Mikheyev came to North America as an undrafted free agent, signed by the Toronto Maple Leafs. There was plenty of optimism accompanying him, and for good reason. He was productive in that KHL way, leading Avangard Omsk in scoring the year before his NHL debut. Unfortunately, he missed months of play to injury in his rookie season, and injuries have been a part of his career. But even in the brief time Leafs fans saw him, they could recognize his speed. His breakaway ability gave him plenty of opportunities on goal – which is where he built a reputation of having hands of stone.
Still, speed is speed, and speed is good! He signed on for another two seasons in Toronto, and his scoring plummeted. He averaged just two shots a game and scored seven goals in 54 games. Mikheyev got plenty of shorthanded ice time, so it’s not like he was useless out there. Year three went a lot better with Mikheyev scoring 21 times in 53 games. There’s only so often you want to hear groans from fans when they realize it’s you on the breakaway, though.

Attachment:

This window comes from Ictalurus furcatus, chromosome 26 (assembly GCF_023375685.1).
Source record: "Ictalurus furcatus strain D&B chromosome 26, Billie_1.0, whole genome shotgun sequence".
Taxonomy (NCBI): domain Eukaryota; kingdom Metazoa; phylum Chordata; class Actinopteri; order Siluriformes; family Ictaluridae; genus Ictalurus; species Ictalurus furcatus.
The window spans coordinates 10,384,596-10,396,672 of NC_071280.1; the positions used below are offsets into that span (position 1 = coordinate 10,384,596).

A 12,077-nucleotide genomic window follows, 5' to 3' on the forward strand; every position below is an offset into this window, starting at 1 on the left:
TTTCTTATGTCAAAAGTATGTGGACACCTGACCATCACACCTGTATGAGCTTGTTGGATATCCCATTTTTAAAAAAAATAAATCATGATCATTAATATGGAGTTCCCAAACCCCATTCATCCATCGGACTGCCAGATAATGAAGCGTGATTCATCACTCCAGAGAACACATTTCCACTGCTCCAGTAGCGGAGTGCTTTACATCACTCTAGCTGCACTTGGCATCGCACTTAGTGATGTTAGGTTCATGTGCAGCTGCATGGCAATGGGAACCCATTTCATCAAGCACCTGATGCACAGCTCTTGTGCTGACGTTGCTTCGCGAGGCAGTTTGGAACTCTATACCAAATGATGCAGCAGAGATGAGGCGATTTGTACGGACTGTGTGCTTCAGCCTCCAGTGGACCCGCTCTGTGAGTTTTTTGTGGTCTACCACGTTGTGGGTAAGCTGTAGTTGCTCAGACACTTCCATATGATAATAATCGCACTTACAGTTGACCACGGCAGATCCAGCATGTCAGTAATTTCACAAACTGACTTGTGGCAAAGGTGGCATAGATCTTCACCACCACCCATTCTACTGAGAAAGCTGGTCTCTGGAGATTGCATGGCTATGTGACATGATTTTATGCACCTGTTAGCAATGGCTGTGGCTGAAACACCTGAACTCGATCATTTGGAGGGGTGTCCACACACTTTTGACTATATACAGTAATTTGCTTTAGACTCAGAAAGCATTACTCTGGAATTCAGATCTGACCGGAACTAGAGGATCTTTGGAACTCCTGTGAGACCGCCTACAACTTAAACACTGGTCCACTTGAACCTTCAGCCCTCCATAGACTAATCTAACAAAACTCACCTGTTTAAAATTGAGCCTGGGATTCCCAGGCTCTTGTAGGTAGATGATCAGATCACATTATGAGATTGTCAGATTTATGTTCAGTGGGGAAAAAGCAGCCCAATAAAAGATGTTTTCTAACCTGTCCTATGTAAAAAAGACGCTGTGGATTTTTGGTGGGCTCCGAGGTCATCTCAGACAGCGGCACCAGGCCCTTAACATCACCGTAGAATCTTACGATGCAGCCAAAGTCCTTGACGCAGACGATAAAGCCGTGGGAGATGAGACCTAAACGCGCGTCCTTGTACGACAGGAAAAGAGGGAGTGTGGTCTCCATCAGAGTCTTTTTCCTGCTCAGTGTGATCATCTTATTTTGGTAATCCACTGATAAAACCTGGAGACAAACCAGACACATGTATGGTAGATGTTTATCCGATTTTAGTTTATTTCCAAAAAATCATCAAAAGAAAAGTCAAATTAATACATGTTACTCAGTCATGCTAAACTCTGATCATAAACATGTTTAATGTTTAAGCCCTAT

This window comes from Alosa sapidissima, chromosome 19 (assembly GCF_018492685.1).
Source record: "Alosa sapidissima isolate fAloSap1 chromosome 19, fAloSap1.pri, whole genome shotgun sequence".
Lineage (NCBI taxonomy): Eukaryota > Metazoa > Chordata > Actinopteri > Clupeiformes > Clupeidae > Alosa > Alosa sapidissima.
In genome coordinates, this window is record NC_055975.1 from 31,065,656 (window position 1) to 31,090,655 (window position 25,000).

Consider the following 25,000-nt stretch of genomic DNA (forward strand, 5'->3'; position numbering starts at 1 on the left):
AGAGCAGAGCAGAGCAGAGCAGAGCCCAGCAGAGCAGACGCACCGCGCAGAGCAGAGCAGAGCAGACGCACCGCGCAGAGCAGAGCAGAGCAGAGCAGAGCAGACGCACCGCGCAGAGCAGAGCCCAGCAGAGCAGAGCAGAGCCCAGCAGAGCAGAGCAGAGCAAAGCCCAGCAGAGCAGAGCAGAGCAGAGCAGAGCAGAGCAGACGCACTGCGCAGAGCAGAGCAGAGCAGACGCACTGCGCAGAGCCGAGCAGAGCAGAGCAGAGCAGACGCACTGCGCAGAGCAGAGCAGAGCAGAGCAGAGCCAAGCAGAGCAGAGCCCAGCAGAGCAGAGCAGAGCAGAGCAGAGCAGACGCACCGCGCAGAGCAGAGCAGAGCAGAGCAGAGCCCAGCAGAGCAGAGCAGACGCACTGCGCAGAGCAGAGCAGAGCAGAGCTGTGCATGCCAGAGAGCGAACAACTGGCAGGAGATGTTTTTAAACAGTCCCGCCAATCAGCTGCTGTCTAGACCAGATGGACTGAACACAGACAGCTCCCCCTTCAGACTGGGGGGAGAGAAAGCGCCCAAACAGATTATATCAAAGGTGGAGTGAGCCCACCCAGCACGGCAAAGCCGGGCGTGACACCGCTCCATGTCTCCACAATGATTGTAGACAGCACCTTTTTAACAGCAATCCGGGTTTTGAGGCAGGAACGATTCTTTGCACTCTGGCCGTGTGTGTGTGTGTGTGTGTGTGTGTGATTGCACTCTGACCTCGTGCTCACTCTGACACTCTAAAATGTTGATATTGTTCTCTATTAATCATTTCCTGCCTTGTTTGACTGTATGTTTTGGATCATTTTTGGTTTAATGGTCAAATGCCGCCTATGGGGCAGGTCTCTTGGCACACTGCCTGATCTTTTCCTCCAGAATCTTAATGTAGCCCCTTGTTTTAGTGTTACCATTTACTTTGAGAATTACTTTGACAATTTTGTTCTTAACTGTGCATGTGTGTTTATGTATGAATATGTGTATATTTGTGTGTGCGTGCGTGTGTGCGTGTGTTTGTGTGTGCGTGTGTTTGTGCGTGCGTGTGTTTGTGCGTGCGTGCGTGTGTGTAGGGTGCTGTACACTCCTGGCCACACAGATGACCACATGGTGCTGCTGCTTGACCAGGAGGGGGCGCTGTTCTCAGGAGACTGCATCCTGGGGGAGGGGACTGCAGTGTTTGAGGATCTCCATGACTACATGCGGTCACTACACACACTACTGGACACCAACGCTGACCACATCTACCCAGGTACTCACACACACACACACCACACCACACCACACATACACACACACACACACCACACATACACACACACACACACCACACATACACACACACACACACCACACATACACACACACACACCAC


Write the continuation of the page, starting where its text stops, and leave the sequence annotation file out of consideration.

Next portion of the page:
Finding a team that’s desperate for exactly what you provide – speed and penalty-killing acumen – is never a bad move. Patrik Allvin offered Mikheyev a four-year, $19 million contract and the second of the Canucks Russians was in place.
Not a lot of casual hockey fans in North America knew who Andrei Kuzmenko was prior to the 2022 off-season. In fact, it’s reasonable to assume that not many fans of the KHL paid him much attention until last season. A scoring winger who was… good? He was decent enough in his time with CSKA Moscow and then SKA Saint Petersburg. Fans of the team knew him, of course, but as a decent winger with good puck control and creativity, not as a star.